Sunday night’s episode of Downton Abbey felt different. What seems to be a simple domestic drama can be read, instead, as a dream-like meditation on the menace of war and the corrosive power of secrecy. This episode works through symbols and allusions, rather than Downton’s usual blend of realism and exposition.
Can hard work get you ahead? Will laziness be punished with a fall? To what extent do our parents’ fortunes determine our own? The answers to these questions say a great deal about what it’s like to live in a particular time and place. If this season of Downton Abbey has an argument thus far, it is that social mobility is increasing.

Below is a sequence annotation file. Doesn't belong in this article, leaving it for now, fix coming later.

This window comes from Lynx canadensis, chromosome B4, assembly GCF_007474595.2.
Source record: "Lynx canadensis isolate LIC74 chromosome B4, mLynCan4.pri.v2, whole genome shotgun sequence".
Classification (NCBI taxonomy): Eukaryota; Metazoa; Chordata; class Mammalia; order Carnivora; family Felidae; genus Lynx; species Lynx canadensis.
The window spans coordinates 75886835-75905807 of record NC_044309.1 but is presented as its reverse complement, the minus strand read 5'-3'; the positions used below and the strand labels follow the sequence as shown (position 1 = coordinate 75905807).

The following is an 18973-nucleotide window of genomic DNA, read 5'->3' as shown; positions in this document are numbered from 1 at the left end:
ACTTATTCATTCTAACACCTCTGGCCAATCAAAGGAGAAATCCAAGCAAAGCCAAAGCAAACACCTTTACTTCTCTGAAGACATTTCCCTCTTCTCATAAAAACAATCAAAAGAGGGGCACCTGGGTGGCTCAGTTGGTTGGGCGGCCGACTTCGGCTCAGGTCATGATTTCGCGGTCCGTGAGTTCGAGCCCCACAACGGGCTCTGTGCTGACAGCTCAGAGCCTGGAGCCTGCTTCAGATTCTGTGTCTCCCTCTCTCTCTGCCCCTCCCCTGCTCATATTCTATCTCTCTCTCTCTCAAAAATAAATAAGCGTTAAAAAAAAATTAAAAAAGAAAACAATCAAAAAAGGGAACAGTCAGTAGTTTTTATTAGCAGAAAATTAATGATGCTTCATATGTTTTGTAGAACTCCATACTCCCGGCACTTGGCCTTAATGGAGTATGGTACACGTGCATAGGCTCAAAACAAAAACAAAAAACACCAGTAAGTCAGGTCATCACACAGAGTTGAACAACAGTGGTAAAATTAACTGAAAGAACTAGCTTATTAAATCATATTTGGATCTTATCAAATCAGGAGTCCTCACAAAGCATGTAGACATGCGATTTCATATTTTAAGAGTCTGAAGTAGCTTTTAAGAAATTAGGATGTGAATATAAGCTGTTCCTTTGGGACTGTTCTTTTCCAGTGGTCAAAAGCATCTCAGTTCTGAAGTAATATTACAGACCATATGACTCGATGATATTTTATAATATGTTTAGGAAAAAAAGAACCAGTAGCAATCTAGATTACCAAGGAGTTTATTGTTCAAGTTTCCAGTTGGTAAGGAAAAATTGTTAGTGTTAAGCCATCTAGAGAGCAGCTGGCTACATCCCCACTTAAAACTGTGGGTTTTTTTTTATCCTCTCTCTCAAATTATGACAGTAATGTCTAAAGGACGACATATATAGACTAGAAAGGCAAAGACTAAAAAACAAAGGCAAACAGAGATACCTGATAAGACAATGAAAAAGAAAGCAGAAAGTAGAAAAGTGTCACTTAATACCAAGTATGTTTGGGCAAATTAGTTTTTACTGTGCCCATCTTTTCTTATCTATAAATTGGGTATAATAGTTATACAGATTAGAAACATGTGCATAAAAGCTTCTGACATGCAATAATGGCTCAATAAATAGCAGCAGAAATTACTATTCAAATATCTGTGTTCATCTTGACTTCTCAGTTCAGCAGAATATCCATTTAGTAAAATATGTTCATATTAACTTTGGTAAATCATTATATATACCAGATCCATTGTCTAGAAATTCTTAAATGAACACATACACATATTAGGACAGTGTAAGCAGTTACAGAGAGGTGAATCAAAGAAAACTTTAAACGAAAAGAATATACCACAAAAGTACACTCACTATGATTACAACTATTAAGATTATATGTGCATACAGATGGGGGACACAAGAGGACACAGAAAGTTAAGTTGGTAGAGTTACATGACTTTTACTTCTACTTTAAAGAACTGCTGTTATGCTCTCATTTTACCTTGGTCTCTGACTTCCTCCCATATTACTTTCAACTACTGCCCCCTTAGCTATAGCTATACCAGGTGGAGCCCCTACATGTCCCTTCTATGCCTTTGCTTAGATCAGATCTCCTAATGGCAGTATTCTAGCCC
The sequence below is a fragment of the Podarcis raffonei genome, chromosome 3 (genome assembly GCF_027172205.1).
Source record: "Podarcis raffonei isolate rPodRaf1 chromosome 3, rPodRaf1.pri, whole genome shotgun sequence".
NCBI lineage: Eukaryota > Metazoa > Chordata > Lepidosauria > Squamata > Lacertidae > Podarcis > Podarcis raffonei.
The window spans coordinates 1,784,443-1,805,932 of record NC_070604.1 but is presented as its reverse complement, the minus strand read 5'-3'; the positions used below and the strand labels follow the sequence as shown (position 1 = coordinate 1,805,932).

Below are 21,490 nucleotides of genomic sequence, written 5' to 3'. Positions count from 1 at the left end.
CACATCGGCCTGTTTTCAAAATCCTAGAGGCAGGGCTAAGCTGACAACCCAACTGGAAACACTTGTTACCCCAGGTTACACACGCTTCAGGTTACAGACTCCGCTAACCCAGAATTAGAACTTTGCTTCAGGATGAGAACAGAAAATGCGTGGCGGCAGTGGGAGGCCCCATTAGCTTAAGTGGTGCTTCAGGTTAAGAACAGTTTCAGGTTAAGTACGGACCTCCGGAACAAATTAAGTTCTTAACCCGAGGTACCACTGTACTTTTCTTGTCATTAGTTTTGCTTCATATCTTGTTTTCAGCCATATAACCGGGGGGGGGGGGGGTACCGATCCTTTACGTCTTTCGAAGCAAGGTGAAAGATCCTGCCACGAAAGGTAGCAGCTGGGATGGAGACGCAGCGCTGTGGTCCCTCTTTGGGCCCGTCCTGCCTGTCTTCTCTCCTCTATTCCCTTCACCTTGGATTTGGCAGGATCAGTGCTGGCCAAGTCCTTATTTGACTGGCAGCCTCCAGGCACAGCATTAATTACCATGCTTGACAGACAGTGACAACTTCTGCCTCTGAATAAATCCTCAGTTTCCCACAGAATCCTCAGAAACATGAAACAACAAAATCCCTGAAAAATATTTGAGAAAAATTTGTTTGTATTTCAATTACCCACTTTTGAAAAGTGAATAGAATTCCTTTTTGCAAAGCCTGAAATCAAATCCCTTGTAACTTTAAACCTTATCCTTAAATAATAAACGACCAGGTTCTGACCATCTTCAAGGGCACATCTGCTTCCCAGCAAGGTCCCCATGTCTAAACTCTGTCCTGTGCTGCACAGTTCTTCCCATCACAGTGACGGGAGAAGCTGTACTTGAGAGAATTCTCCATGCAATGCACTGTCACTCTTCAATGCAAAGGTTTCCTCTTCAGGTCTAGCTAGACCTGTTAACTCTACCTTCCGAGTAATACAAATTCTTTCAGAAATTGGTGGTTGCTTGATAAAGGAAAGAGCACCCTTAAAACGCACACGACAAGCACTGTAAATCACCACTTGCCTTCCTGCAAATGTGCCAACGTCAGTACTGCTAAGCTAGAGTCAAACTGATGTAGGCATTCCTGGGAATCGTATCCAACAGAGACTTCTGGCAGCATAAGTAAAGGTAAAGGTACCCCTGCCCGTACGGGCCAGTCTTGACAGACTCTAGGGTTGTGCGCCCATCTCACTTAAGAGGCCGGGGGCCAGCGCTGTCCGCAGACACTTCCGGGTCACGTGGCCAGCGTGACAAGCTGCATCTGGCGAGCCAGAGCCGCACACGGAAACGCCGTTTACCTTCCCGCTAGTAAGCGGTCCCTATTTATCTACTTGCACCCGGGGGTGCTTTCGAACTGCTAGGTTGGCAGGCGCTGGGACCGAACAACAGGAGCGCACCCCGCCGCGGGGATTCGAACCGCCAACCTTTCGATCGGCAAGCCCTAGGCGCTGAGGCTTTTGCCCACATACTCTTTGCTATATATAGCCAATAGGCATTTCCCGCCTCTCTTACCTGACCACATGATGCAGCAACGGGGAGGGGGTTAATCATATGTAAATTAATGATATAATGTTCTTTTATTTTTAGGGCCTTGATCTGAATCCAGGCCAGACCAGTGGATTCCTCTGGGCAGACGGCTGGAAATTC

It is 1925, and change is coming to Downton. No one who watched Sunday night’s episode could possibly have missed this point. Repeated by numerous characters, it was underscored by the rumors of impending staff reductions at the Abbey -- and even more by the auction held at a neighboring manor house, Mallerton, after its owners have been forced to sell.
American society is always interested in what makes us Asian; it is rarely, if ever, interested in what makes us American. If no one understands what can happen when that second half of the term is stripped from us, no one can keep the injustice committed against Japanese Americans from being committed against other communities.